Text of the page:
The Canegrate culture reflects a late Bronze Age to early Iron Age culture in the Pianura Padana. These areas are now known as western Lombardy, eastern Piedmont and Canton Ticino.

Gallic Phalerae (a type of military decoration) found in Lombardy
Gallic Phalerae (a type of military decoration) found in Lombardy

The population of Canegrate maintained its own homogeneity for a limited period of time, approximately a century, after which they blended with the Ligurian aboriginal populations to create a new culture called the Golasecca culture.

The Culture of Golasecca (9th to 4th Centuries BC) spread between the end of the Bronze Age and the beginning of the Iron Age in the areas of northwestern Lombardy and Piedmont, and the Canton Ticino. At the end of the prehistoric period, this was an area where travelers frequently stopped and had contact with the Hallstatt culture to the west, the Urnfield culture to the north and with the Villanova culture to the south.

The Golasecca culture was initially concentrated in the foothills area south of the Alps. It later spread throughout the lakes area and established many settlements representing this original culture, of which the oldest remains found thus far can be dated from the 9th Century BC.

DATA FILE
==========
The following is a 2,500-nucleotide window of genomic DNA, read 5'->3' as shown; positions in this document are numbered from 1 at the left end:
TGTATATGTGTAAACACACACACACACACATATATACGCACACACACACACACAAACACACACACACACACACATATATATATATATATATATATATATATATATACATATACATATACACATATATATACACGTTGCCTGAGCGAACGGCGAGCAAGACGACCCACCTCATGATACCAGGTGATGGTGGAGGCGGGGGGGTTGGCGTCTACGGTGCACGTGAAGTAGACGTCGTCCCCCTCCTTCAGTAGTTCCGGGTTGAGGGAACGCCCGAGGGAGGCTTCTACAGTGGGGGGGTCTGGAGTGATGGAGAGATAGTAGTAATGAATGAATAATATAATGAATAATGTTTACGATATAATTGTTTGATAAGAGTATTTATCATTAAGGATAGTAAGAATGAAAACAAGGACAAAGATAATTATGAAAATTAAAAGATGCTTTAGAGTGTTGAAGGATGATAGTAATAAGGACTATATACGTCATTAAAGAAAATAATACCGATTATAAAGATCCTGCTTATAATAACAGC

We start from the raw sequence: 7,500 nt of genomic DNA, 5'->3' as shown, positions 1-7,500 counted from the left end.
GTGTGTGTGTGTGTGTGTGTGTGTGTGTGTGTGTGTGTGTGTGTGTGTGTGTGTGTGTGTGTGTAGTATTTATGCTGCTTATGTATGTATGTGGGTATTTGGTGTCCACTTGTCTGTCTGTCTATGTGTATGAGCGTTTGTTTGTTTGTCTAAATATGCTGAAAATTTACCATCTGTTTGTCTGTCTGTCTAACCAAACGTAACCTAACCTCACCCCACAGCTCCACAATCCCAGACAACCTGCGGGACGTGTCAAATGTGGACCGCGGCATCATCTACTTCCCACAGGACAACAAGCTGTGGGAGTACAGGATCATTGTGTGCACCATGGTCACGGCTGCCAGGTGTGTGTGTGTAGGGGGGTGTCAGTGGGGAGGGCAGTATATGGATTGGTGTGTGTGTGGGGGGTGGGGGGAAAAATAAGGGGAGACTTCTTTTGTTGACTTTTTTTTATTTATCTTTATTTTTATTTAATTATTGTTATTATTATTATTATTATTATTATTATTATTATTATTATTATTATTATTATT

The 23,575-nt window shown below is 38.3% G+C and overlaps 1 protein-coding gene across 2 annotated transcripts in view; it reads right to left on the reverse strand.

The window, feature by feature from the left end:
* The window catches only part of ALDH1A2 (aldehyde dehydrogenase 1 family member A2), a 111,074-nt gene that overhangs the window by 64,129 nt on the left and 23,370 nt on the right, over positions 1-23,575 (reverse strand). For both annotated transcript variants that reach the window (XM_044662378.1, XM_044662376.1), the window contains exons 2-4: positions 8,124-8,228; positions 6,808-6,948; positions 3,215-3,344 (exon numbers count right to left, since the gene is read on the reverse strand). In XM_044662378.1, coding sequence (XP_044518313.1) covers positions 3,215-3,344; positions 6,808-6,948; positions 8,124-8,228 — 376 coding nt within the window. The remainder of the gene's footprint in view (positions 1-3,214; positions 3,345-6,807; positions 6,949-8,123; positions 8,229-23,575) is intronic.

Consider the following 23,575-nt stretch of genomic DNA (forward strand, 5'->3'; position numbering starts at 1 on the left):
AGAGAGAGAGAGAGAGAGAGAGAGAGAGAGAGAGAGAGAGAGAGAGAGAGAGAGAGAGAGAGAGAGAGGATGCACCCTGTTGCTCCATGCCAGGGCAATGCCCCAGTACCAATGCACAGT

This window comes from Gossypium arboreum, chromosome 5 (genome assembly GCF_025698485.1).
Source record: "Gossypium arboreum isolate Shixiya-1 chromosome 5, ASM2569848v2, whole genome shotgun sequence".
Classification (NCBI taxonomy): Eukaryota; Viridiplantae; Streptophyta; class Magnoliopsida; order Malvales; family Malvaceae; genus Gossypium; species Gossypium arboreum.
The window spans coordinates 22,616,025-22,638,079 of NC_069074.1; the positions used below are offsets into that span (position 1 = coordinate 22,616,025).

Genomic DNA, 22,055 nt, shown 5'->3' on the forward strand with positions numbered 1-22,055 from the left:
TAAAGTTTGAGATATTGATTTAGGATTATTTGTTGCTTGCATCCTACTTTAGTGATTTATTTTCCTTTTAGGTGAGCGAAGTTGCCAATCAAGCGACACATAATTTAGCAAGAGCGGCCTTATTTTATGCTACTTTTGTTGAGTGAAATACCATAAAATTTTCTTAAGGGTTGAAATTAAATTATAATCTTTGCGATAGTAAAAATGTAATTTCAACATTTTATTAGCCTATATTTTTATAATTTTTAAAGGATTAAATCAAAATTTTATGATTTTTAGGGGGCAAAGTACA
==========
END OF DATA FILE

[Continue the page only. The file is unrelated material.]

There is some debate whether the Lepontic language should be considered as a Gaulish dialect or an independent branch within Continental Celtic. Apart from Lepontic, the “Cisalpine Gaulish language” proper would be the Gaulish language as spoken by the Gauls invading northern Italy in the 4th Century BC. This is a dialect of the larger Gaulish language, with some known phonetic features distinguishing it from Transalpine dialects, such as -nn- replacing -nd- and s(s) replacing -χs-.

Oldest known Lepontic inscription (from Castelletto sopra Ticino), dated ca. 575 BC
Oldest known Lepontic inscription (from Castelletto sopra Ticino), dated ca. 575 BC

We hope you enjoyed today’s travels and look forward to having you back again soon. Be sure to follow us on Facebook and Twitter for special additions.

Till next time, Don’t Stop Rome-ing!

 

References:

Baldi, Philip. The Foundations of Latin. Walter de Gruyter, 2002.

Boardman, John. The Cambridge ancient history: Persia, Greece and the Western Mediterranean c. 525-479 BC. Cambridge University Press, 1988.

Bossi, Luigi. Della istoria d’Italia antica e moderna. Milano, 1819.

Brouwer, Hendrik H. J. Hiera Kala: Images of animal sacrifice in archaic and classical Greece. Utrecht, 1989.

Dio, Cassius. XLI, 36.

Keppie, LawrenceThe Making of the Roman Army, From Republic to Empire. University of Oklahoma, 1998.

Kruta, Venceslas. The Celts. Thames and Hudson, 1991.

Livy (ed. John Yardley). The Dawn of the Roman Empire. Waldemar Heckel.

Long, George. Decline of the Roman republic: Volume 2. London, 1866.

Micali, Giuseppe. L’Italia avanti il dominio dei Romani. Genova, 1830.

Schmitz, Leonhard. A manual of ancient geography. Philadelphia, 1857.

Snith, William George. Dictionary of Greek and Roman geography: Vol.1. Boston, 1854.

von Hefner, Joseph. Geographie des Transalpinischen Galliens. Munich, 1837.

Gateshead: A Modern City With Ancient Beginnings

Welcome to Rome Across Europe!

Last week we looked at Condercum: A Roman Fort That Would Become Newcastle Upon Tyne. We are continuing our tour of Britannia and the towns & fortifications along Hadrian’s Wall.